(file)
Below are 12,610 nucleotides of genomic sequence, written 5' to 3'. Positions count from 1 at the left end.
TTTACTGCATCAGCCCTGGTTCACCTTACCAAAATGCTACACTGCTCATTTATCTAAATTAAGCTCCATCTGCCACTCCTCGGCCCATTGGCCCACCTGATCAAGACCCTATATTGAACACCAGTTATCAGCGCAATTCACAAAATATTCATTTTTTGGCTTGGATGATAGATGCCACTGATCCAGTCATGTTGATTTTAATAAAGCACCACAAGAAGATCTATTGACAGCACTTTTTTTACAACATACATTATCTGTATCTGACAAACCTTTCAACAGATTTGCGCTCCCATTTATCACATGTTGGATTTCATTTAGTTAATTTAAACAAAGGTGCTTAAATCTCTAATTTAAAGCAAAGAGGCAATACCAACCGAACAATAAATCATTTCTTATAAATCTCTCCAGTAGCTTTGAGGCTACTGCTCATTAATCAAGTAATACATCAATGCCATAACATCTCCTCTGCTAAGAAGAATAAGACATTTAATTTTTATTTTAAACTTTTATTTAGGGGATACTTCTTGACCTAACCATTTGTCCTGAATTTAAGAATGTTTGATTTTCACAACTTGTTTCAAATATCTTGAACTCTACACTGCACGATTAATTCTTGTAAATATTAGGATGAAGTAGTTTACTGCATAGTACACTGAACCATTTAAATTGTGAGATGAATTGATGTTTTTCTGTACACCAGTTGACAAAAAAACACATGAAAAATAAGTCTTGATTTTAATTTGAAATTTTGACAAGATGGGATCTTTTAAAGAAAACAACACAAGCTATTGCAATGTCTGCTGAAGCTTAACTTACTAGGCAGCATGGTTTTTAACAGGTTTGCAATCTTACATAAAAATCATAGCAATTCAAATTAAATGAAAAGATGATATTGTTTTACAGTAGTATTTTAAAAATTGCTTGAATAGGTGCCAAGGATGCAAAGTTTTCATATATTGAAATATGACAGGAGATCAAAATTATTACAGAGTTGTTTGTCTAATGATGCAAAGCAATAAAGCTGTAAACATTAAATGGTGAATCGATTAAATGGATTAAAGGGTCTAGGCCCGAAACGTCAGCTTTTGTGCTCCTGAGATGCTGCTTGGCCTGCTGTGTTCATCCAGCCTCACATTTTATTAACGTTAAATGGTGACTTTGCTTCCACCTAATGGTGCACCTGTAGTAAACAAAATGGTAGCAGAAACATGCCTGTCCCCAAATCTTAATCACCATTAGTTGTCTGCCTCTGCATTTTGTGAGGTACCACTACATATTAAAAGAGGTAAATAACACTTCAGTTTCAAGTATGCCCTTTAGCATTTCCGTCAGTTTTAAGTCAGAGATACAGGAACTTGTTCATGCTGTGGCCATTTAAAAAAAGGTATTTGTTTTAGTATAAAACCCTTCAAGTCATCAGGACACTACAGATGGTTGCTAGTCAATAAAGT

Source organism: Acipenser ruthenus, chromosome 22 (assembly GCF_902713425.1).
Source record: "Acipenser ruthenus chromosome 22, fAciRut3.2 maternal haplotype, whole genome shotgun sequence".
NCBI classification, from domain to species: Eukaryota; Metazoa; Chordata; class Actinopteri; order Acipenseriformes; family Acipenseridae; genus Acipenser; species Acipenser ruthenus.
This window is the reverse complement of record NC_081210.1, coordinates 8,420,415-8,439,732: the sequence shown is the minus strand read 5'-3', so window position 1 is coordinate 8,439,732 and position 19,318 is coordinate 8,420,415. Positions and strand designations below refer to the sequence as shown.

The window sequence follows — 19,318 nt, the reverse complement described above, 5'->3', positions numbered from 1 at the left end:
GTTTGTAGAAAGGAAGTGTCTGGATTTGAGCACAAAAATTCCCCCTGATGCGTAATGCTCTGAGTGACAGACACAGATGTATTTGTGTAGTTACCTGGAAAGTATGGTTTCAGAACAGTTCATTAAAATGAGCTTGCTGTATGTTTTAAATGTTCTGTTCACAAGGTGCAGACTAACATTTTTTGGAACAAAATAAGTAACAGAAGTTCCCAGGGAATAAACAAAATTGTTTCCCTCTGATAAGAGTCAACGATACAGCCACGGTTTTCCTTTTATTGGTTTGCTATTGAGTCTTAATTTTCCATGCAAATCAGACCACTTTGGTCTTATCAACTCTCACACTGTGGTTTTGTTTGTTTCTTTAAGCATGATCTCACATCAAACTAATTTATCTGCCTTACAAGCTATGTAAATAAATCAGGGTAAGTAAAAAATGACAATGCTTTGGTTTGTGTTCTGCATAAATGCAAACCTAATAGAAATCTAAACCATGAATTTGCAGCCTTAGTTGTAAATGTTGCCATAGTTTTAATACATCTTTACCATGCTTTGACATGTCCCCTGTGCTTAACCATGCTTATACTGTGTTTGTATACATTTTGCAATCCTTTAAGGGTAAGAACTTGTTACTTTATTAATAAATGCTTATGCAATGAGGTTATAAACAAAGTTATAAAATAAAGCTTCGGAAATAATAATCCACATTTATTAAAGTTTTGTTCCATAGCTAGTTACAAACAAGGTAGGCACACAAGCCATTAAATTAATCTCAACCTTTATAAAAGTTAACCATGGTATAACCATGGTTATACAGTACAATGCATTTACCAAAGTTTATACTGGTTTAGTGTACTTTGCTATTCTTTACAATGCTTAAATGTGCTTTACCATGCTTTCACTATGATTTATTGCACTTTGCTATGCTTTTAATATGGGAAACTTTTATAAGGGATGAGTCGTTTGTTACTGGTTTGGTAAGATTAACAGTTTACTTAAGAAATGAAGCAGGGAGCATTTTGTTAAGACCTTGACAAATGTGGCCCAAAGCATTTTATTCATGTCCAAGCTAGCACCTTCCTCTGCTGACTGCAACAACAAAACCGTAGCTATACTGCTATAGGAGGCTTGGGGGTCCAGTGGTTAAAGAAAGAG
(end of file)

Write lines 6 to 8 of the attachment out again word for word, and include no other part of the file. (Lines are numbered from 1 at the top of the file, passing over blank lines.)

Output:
This window is the reverse complement of record NC_081210.1, coordinates 8,420,415-8,439,732: the sequence shown is the minus strand read 5'-3', so window position 1 is coordinate 8,439,732 and position 19,318 is coordinate 8,420,415. Positions and strand designations below refer to the sequence as shown.

The window sequence follows — 19,318 nt, the reverse complement described above, 5'->3', positions numbered from 1 at the left end:
GTTTGTAGAAAGGAAGTGTCTGGATTTGAGCACAAAAATTCCCCCTGATGCGTAATGCTCTGAGTGACAGACACAGATGTATTTGTGTAGTTACCTGGAAAGTATGGTTTCAGAACAGTTCATTAAAATGAGCTTGCTGTATGTTTTAAATGTTCTGTTCACAAGGTGCAGACTAACATTTTTTGGAACAAAATAAGTAACAGAAGTTCCCAGGGAATAAACAAAATTGTTTCCCTCTGATAAGAGTCAACGATACAGCCACGGTTTTCCTTTTATTGGTTTGCTATTGAGTCTTAATTTTCCATGCAAATCAGACCACTTTGGTCTTATCAACTCTCACACTGTGGTTTTGTTTGTTTCTTTAAGCATGATCTCACATCAAACTAATTTATCTGCCTTACAAGCTATGTAAATAAATCAGGGTAAGTAAAAAATGACAATGCTTTGGTTTGTGTTCTGCATAAATGCAAACCTAATAGAAATCTAAACCATGAATTTGCAGCCTTAGTTGTAAATGTTGCCATAGTTTTAATACATCTTTACCATGCTTTGACATGTCCCCTGTGCTTAACCATGCTTATACTGTGTTTGTATACATTTTGCAATCCTTTAAGGGTAAGAACTTGTTACTTTATTAATAAATGCTTATGCAATGAGGTTATAAACAAAGTTATAAAATAAAGCTTCGGAAATAATAATCCACATTTATTAAAGTTTTGTTCCATAGCTAGTTACAAACAAGGTAGGCACACAAGCCATTAAATTAATCTCAACCTTTATAAAAGTTAACCATGGTATAACCATGGTTATACAGTACAATGCATTTACCAAAGTTTATACTGGTTTAGTGTACTTTGCTATTCTTTACAATGCTTAAATGTGCTTTACCATGCTTTCACTATGATTTATTGCACTTTGCTATGCTTTTAATATGGGAAACTTTTATAAGGGATGAGTCGTTTGTTACTGGTTTGGTAAGATTAACAGTTTACTTAAGAAATGAAGCAGGGAGCATTTTGTTAAGACCTTGACAAATGTGGCCCAAAGCATTTTATTCATGTCCAAGCTAGCACCTTCCTCTGCTGACTGCAACAACAAAACCGTAGCTATACTGCTATAGGAGGCTTGGGGGTCCAGTGGTTAAAGAAAGAG